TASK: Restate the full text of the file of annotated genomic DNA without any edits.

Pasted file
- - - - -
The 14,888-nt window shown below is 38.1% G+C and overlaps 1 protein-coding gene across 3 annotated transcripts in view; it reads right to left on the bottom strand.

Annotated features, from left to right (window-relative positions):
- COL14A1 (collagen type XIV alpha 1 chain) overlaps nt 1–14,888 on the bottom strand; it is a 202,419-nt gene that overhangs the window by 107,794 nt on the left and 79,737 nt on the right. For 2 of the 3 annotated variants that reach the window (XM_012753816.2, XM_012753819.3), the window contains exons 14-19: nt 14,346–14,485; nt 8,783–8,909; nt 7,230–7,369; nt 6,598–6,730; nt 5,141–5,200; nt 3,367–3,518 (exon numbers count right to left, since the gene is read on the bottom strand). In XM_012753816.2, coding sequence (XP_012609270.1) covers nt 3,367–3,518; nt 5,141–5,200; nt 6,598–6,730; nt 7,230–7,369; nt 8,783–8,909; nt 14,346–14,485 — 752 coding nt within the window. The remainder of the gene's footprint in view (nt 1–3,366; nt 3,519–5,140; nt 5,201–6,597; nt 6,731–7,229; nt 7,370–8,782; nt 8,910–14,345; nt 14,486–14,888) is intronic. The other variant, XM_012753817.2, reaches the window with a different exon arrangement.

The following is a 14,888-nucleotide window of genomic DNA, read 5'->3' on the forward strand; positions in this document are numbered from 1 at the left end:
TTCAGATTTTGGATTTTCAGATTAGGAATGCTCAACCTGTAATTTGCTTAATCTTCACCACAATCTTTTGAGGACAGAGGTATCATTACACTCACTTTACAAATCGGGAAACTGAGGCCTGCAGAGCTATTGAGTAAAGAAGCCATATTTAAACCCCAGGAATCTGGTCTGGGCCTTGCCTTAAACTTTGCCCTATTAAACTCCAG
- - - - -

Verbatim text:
The 14,888-nt window shown below is 38.1% G+C and overlaps 1 protein-coding gene across 3 annotated transcripts in view; it reads right to left on the bottom strand.

Annotated features, from left to right (window-relative positions):
- COL14A1 (collagen type XIV alpha 1 chain) overlaps nt 1–14,888 on the bottom strand; it is a 202,419-nt gene that overhangs the window by 107,794 nt on the left and 79,737 nt on the right. For 2 of the 3 annotated variants that reach the window (XM_012753816.2, XM_012753819.3), the window contains exons 14-19: nt 14,346–14,485; nt 8,783–8,909; nt 7,230–7,369; nt 6,598–6,730; nt 5,141–5,200; nt 3,367–3,518 (exon numbers count right to left, since the gene is read on the bottom strand). In XM_012753816.2, coding sequence (XP_012609270.1) covers nt 3,367–3,518; nt 5,141–5,200; nt 6,598–6,730; nt 7,230–7,369; nt 8,783–8,909; nt 14,346–14,485 — 752 coding nt within the window. The remainder of the gene's footprint in view (nt 1–3,366; nt 3,519–5,140; nt 5,201–6,597; nt 6,731–7,229; nt 7,370–8,782; nt 8,910–14,345; nt 14,486–14,888) is intronic. The other variant, XM_012753817.2, reaches the window with a different exon arrangement.

The following is a 14,888-nucleotide window of genomic DNA, read 5'->3' on the forward strand; positions in this document are numbered from 1 at the left end:
TTCAGATTTTGGATTTTCAGATTAGGAATGCTCAACCTGTAATTTGCTTAATCTTCACCACAATCTTTTGAGGACAGAGGTATCATTACACTCACTTTACAAATCGGGAAACTGAGGCCTGCAGAGCTATTGAGTAAAGAAGCCATATTTAAACCCCAGGAATCTGGTCTGGGCCTTGCCTTAAACTTTGCCCTATTAAACTCCAG